If effective help is provided suicidal urges almost always subside.
There is no evidence to suggest that sensitive and accurate reporting of suicide inspires others to follow.
The exception is celebrity suicides, which the media typically does cover.
That is not to say the copycat phenomenon is not real.
However, in the 21st century it is driven by social media and word of mouth, which can present an unreal and romanticised picture.
The antidote could be the print and electronic media taking a stronger role in showing young people and the wider community the devastating reality of suicide.
The new Press Council guidelines give permission to go down this track and The Border Mail is to be congratulated for following it.
As with the road toll, the media should keep and frequently report a tally of the lives lost to suicide through a national campaign backed and funded by the federal government.
The destructive impact on others should be highlighted as well as the need for professional help.
beyondblue has shown us the power of openness in mental health and catalysed reform in mental health.
Along with a high-profile prevention campaign, we need to highlight the link between mental ill-health and suicide and provide a range of effective, evidence-based treatments.
Suicide is an early manifestation of unspoken, unrecognised or unacknowledged mental ill health in so many cases.
But two-thirds of Australians with mental illness never receive any help or access to health care.
A high proportion of people who are eventually treated for mental ill health have attempted suicide prior to eventually getting help.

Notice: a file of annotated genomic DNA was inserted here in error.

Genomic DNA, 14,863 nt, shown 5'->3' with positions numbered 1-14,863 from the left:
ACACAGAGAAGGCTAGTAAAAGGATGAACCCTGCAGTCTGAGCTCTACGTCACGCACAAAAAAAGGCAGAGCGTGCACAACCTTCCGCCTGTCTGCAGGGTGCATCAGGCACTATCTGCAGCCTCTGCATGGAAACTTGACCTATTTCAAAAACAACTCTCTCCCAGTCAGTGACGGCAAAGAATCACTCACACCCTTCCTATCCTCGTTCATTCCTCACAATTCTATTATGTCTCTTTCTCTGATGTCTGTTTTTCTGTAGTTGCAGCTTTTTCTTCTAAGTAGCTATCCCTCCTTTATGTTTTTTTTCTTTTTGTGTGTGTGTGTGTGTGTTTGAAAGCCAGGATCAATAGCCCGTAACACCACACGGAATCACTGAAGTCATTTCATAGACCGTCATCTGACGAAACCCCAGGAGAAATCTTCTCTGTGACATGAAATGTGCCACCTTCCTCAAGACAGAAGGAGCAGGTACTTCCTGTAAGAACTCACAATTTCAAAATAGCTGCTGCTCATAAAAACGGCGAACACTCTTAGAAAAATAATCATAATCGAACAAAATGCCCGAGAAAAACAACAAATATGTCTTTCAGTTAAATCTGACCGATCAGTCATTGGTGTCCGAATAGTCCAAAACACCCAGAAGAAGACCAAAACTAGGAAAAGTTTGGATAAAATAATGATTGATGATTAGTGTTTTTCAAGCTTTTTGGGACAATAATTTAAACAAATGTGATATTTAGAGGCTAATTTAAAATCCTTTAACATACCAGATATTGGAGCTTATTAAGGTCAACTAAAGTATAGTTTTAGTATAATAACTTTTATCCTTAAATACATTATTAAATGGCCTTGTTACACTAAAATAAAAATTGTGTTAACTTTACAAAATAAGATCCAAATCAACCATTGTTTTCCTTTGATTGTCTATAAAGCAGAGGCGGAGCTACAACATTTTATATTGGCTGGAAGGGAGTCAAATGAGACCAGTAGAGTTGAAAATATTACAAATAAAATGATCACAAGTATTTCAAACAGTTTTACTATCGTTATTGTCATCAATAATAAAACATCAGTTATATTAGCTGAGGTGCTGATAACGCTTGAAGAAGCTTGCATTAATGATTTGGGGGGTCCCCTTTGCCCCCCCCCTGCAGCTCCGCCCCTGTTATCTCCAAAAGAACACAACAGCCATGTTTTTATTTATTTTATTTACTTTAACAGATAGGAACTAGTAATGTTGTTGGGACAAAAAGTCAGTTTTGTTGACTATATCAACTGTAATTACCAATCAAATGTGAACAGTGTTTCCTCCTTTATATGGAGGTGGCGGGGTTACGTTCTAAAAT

Part of the solution is to find ways to better communicate with our young people.
This means communicating with them in their language.
A new wave of web-based mental health programs is emerging.
“E-therapy” is one of a number of innovative tools being developed to better assist young people in crises.
E-headspace has begun to provide skilled assistance online to many thousands of young Australians within the past several months.
We are also developing a new web-based intervention specifically for school students at risk of suicide, a generally neglected population when it comes to intervention research.
By 2015 there will be 90 headspace centres for young people across Australia; one-stop shops for young people with emerging mental ill health where stigma-free expert care is available in a youth-friendly environment.
Ultimately Australia needs about 200 of these so all communities have access.
These centres also need expert specialist mental health back up for young people with more complex and acute stages of illness.
This hardly exists in our lucky country.
We must build this novel national system of well-being for our young.
Ultimately every community needs to take responsibility for ensuring that its young people have a strong safety net to survive the increasingly tough transition to adulthood during which mental ill health is their major health risk.
Hope is on the horizon but communities need to act.
The pain must be channelled to demand open dialogue and better quality care for young people and families.
A much greater sense of urgency is required.
There are real solutions available to us to significantly reduce the numbers of Australians who needlessly die by suicide.
But to solve this problem, we must first talk about it.
- Dr Patrick McGorry is a psychiatrist and the 2010 Australian of the Year.